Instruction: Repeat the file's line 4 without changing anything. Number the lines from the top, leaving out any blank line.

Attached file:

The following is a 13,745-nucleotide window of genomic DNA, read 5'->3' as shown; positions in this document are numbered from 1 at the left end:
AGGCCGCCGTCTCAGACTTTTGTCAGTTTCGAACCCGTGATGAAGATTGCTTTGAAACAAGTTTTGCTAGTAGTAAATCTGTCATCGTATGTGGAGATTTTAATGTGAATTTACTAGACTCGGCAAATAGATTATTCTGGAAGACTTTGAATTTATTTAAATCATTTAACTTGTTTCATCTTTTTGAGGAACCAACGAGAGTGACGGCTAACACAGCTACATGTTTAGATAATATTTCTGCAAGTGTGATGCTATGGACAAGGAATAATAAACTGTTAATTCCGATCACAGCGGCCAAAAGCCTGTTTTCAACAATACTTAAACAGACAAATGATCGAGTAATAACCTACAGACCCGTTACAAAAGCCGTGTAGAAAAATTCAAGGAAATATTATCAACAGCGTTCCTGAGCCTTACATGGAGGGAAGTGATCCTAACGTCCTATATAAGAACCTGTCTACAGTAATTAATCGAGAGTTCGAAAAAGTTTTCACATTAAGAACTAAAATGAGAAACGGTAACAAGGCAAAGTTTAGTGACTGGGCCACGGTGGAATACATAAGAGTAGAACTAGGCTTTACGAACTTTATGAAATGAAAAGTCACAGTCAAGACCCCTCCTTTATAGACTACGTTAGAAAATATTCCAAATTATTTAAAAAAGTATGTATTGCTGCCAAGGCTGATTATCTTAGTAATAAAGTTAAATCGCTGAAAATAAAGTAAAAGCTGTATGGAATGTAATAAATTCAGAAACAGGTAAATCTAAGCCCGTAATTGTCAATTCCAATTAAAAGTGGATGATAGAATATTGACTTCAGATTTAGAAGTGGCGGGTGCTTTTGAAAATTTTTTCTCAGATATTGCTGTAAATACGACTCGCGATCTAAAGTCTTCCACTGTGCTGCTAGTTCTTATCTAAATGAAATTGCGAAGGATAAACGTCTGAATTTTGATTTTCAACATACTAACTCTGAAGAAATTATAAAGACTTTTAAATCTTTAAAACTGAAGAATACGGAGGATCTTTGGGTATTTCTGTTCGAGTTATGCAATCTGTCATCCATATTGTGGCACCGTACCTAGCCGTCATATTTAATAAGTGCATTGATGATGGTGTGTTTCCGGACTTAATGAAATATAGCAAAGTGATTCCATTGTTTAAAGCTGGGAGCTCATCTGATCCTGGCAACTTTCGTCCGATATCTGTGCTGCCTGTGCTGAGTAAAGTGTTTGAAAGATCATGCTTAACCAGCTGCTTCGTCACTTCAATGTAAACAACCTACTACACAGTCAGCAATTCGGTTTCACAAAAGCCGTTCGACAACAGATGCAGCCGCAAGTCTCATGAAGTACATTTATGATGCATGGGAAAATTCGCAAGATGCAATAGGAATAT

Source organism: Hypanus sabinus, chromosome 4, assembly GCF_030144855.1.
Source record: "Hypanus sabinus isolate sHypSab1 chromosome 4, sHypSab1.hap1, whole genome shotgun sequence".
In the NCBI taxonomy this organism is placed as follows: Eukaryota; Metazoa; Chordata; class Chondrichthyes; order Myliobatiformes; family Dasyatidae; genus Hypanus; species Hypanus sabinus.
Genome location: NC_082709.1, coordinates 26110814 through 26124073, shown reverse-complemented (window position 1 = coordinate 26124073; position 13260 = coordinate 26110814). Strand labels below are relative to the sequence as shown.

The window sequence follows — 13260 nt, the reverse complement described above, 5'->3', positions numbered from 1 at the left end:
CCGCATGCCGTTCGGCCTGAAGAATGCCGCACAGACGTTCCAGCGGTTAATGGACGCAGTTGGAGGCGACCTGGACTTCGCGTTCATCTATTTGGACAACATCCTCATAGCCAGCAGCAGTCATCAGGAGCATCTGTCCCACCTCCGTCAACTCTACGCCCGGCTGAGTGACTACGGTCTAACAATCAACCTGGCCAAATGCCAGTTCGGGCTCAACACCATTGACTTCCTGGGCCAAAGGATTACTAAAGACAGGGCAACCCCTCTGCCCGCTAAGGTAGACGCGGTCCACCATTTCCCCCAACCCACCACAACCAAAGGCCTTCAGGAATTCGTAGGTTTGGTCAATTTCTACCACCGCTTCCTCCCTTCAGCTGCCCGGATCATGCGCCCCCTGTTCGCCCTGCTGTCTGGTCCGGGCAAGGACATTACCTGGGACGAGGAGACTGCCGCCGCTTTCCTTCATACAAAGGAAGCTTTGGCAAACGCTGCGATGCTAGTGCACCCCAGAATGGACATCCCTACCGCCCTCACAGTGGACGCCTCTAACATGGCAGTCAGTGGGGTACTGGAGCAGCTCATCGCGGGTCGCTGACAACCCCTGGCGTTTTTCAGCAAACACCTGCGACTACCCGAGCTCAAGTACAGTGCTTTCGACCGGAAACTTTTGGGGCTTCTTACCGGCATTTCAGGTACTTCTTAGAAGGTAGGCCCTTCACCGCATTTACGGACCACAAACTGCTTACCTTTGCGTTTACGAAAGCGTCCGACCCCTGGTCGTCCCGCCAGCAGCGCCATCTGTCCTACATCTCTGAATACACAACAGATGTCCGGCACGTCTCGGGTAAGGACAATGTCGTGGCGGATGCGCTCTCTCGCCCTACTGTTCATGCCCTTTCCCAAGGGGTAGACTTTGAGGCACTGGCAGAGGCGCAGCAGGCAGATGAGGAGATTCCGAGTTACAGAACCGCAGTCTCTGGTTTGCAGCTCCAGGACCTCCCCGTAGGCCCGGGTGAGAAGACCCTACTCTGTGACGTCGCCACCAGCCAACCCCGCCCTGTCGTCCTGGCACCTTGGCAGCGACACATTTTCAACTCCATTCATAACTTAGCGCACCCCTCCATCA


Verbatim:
Source record: "Hypanus sabinus isolate sHypSab1 chromosome 4, sHypSab1.hap1, whole genome shotgun sequence".